• Isaac J. Wedig MS, CSCS

Breakfast: How important is it?

Okay, we’ve all heard it before, breakfast is the most important meal of the day.

Breakfast jump starts your metabolism, keeps you from overeating later on in the day, aids in weight management, and is probably the most fundamental part of a healthy diet.

If there’s one thing that mainstream nutrition has consistently preached over the years, it is the importance of waking up and starting your day with a nutritious breakfast. Unlike eggs, which seem to yo-yo back and forth between magical health food and heart attack in a shell, breakfast is consistently and undoubtedly part of a healthy life and should not be skipped. You’ve heard it from your personal trainer, maybe your doctor, definitely your mom, and perhaps even a dietitian or self-proclaimed ‘nutrition specialist’, like myself.

What does the science say?

With such certainty regarding breakfast there must be an extensive body of unquestionable evidence displaying its benefits, right? Surely the science must support such a strong claim. Funny enough, this isn’t the case at all.

Fairly consistently, the literature displays an association between eating breakfast and decreased overall appetite, decreased overall food intake, decreased bodyweight, and improved blood sugar control. However, these associations are not only weak, but most importantly, are only associations. As any intelligent researcher will tell you, correlation does not equal causation. With only correlational data, we can’t definitively say that eating breakfast is the direct cause for these outcomes. In order to highlight the importance of breakfast, we have to demonstrate a direct mechanism by which it is causing the associated effects. There are many other lifestyle and dietary variables that go hand-in-hand with habitual breakfast eating. It could be any number of alternative variables effecting weight management, appetite, food intake, and blood sugar.

To cloudy the water even more, there is some research that suggests that skipping breakfast might actually provide several health benefits, including increased fat breakdown, improved blood sugar control, improved cardiovascular function, and deceased total food intake. These claims are again fairly limited, coming from animal studies and weak correlational data.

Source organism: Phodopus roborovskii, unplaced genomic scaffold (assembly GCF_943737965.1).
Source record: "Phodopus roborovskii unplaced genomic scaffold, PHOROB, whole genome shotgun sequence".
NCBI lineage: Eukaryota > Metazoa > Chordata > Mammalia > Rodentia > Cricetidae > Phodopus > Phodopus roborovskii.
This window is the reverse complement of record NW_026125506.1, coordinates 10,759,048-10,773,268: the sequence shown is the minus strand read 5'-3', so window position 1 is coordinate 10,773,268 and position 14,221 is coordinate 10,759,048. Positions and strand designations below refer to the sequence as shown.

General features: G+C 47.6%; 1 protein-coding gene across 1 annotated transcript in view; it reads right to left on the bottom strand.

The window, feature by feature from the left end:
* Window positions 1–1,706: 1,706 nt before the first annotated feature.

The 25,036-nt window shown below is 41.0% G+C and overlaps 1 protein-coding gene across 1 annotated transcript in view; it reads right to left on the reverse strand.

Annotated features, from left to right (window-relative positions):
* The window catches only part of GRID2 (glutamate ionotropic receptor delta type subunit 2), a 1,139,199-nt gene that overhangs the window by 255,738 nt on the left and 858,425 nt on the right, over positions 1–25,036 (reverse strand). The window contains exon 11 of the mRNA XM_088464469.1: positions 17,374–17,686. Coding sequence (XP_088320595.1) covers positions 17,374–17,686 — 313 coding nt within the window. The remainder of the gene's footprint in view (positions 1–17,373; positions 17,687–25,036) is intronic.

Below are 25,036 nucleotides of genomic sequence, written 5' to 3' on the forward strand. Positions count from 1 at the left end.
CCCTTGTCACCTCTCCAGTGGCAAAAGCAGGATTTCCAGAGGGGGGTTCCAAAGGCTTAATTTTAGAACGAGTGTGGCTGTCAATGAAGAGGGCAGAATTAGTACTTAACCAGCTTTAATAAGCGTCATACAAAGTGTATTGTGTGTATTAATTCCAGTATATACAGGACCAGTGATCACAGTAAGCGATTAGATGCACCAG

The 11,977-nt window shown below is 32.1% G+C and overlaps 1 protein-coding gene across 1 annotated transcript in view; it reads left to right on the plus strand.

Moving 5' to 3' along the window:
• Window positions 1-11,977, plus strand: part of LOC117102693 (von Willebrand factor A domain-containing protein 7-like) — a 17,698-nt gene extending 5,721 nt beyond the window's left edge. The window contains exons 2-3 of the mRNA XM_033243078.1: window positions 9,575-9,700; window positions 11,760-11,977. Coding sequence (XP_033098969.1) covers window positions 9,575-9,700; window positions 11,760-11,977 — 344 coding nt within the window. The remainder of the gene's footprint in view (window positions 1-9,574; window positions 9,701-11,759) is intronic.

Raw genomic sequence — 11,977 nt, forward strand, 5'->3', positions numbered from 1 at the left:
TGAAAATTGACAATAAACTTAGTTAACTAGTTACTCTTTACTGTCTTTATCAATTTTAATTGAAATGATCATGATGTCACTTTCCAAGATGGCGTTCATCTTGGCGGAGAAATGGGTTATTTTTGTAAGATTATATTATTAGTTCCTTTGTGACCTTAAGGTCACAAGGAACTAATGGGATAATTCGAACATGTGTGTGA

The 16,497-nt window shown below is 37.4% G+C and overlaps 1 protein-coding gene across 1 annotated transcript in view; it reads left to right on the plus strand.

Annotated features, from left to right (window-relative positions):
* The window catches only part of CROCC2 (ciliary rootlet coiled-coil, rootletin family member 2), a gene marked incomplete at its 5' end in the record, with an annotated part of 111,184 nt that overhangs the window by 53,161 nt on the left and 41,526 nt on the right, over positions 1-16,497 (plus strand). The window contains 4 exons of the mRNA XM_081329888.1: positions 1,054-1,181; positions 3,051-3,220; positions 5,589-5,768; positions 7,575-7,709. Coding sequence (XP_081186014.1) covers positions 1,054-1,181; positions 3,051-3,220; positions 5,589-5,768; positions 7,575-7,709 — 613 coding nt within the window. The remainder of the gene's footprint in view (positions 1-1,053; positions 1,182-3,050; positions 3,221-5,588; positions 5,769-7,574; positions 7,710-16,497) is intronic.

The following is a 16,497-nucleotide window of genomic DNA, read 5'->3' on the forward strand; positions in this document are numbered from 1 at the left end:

As you can see, things aren’t as cut and dry as our conventional wisdom would lead us to believe. In fact, if you take a look at the complete body of available research, we don’t actually have any unequivocal evidence demonstrating that eating breakfast provides any direct benefits when other factors of the diet such as calorie and macronutrient intake are controlled. “Breakfast is the most important meal of the day” appears to be more of a socially reinforced notion than a real science-based concept. With that said, let’s take a deeper look at some of the typical claims made for breakfast. Breakfast is promoted as effecting metabolism and hunger levels, both of which are very likely mechanism by which breakfast could be promoting the positive health outcomes that we see in correlational data. But lets take a look!

Does breakfast increase your metabolism?

This is probably the most common claim made by the breakfast advocates. Seems like a decent theory, eating first thing in the morning gets your metabolism going, right?

Yes, it certainly does, but not in the way that most people think. Anytime that we consume a meal, our metabolism increases to a small degree. Following the ingestion of food, the body is left responsible for dealing with it. Digesting and processing food is energy demanding and therefore effectively increases our rate of energy expenditure above our normal resting rate. However, this increase in energy expenditure is only short-lived, once the food is digested, processes, and stored, energy expenditure returns to normal. This effect of food consumption on metabolism is referred to as the thermic effect of food (TEF).

It makes sense to say that eating breakfast increases your metabolic rate temporarily. But what about for the rest of the day? In order for breakfast to truly effect weight management and overall metabolic rate, we have to ask whether or not it increases 24-hour energy expenditure, or more importantly, whether it impacts net 24-hour energy balance. Weight loss, after all, is dependent upon daily energy balance, not just any one snap shot of energy balance or metabolic rate at one given time of day.

Let’s assume that we equate total calorie and macronutrient intake for two people over a 24-hour period. The only difference is that one person eats breakfast and the other does not. They both consume the same amount of total food during the day and therefore digest, process, and store the same amount. Thus, the two individuals will expend the same amount of energy due to TEF, regardless of whether they ate breakfast or not. This logically demonstrated that eating breakfast doesn’t increase 24-hour daily energy expenditure and therefore won’t alter energy balance or weight loss.